It was October 31, 1929, and the genteel residents of Lefferts Manor were still reeling from a stock market truncheon blow that had knocked the nation into a financial coma just a week earlier.
A panicked selloff over the preceding months climaxed on October 24, when Wall Street plunged 13-percent. The grisly spectacle came to be dubbed “Black Friday.” While not yet apparent at the time, the Great Depression had been set into motion.
The reverberations no doubt shook the foundations of Lefferts Manor, an exclusive Flatbush enclave comprised of architectural marvels, and inhabited by the cream of the professional classes. Once sturdy net worths had sustained damaging broadsides from across the East River. Fortunes that had been giddily piled high during the Roaring Twenties were now teetering.
So it can be assumed with confidence that the area’s denizens were already unsteady that Thursday morning when they took note of a peculiar, painstakingly crafted sign that had been affixed to the lower facade of 54 Midwood Street, the home of brassy widow Ellen E. Morris.
“FOR SALE..FOR RENT.”
“To Colored People Only!”
In racially primitive 1929, that exclamation point amounted to a superfluous but telling flourish. The advertisement – which included the name of a broker to contact – triggered an alarm that rapidly began to blare across the normally tranquil grid.
No Twitter needed. Word of the sign sprinted up and down the manicured block and onto neighboring blocks – turning corners, scaling fences, and climbing stoops.
Before long, a nattily attired congregation had gathered in front of Morris’s home. Her phone began to clang. Threats were being levied.
Ms. Morris was not, however, an early practitioner of affirmative action. The impetus behind her exclusion of white applicants and the embrace of black ones wasn’t rooted in racial progressivism or admirable principle.
No. Ms. Morris, who lived alone in the massive home while her son attended school at N.Y.U., was simply incensed that the notoriously imperious Lefferts Manor Association was hassling her about taking in boarders – and she wanted to exact a very particular form of revenge.
“They have hurt me plenty,” she told The Brooklyn Eagle at the time. “Now I’m going to hurt them all I can.”
She bristled at the area’s single-family restriction that prohibited renting out rooms. She was especially aggrieved because the prohibition was only selectively enforced at the time. It is a complaint that occasionally roils the enclave to this day.
The confrontation began roughly eight months before the sign was posted. Some officious neighbors noted a pair of unfamiliar persons frequenting Morris’s home and eventually gleaned that she was hosting boarders.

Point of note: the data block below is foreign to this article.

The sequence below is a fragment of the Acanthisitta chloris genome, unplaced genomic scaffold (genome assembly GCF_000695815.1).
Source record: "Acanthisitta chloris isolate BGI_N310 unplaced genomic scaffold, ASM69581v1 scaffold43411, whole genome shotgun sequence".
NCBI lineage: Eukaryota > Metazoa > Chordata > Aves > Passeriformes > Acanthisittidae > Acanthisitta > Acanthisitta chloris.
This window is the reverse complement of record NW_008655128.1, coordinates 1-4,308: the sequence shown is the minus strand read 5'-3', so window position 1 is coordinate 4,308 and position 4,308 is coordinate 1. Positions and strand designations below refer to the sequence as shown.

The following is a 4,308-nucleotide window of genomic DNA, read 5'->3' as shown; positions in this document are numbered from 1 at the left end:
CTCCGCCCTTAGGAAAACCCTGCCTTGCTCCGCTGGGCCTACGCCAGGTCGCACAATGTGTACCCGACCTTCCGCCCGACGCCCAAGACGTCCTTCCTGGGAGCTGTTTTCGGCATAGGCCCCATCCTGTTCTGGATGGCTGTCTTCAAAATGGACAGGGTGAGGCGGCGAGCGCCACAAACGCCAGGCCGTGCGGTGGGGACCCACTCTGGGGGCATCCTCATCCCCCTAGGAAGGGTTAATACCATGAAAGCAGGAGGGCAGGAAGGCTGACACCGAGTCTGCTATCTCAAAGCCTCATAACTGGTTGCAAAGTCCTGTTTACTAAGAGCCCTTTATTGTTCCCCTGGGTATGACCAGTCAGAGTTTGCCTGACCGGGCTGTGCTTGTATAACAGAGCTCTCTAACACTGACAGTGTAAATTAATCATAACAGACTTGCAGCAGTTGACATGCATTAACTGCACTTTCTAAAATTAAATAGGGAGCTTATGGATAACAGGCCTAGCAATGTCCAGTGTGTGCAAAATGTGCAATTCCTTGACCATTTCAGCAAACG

“They wanted to know if my guests ate at my table,” she recalled. “They said if I didn’t eat there I was operating a rooming house. I told them that in that case my own son, Robert, was to be classed as a roomer, since he is a student at N.Y.U. and doesn’t eat at my table.”
Introducing black residents into the enclave would irritate her bigoted combatants like nothing else, Morris theorized.
“I’m tired of it all,” she said, “And I’ve made up my mind what to do. Since I put up the sign, I’ve received threats and there have been people who said they’d break the windows in my house if I didn’t change my mind. For them I’d like to say that my son Robert, who is 6 feet 4, and my police dog, Rip, are ready to protect me. I’ve put up the sign and I’m ready to move out.”
Morris operated with remarkable stridency, considering the power wielded by some of her better known neighbors. Lefferts Manor was studded with local honchos – including then Kings County District Attorney Charles J. Dodd and several influential members of the clergy.
It was a sensational story at the time – and Morris delighted the local press by naming names with aplomb. The Manor insurgent accused Matilda Rion, of 36 Midwood, of signing a petition against her boarders while herself keeping an apartment for a second family.
Rion was “one of the most flagrant violators of the restrictions,” Morris seethed.
While the vast majority of her neighbors rallied against her, Morris said that she did receive a few furtive expressions of support for the legitimacy and verve of her revolt.
Despite deepening pariah status, she continued to post the sign for months on end – and eventually turned up the heat by whitewashing the “For Rent” portion of the ad. With a few swipes of a paintbrush, Morris silently intimated that she planned to sell to black buyers in order to make their entry into Lefferts Manor permanent.
The controversy persisted as Morris’s neighbors speculated about her plans. The story exploded back onto the front pages the following May, when rumors began to swirl that she was moving out – and that a black family was moving in.
With speculation whipping around her, Morris remained coy. “I’m not saying anything until I move away from here,” she said, refusing to confirm or deny word that she was renting or selling to black applicants.
From there, the remarkable story of Ellen E. Morris’s campaign runs cold. Perhaps she simply moved out quietly without following through on her promise. Maybe she fielded a better offer from a white applicant and extracted herself from the imbroglio.
If I’m able to disentangle the conclusion to this story I will certainly relay it in a future post.
Finally, without wanting to be intrusive, I researched the current owner of 54 Midwood Street, the former home of Morris’s sign.
In deference to his privacy I won’t post his name and this assumes that the records are still current. But the occupation of the listed owner cannot pass without mention, given the history of this lovely home.
Note: Information for this Flatbushed.com post was gathered from The Brooklyn Eagle.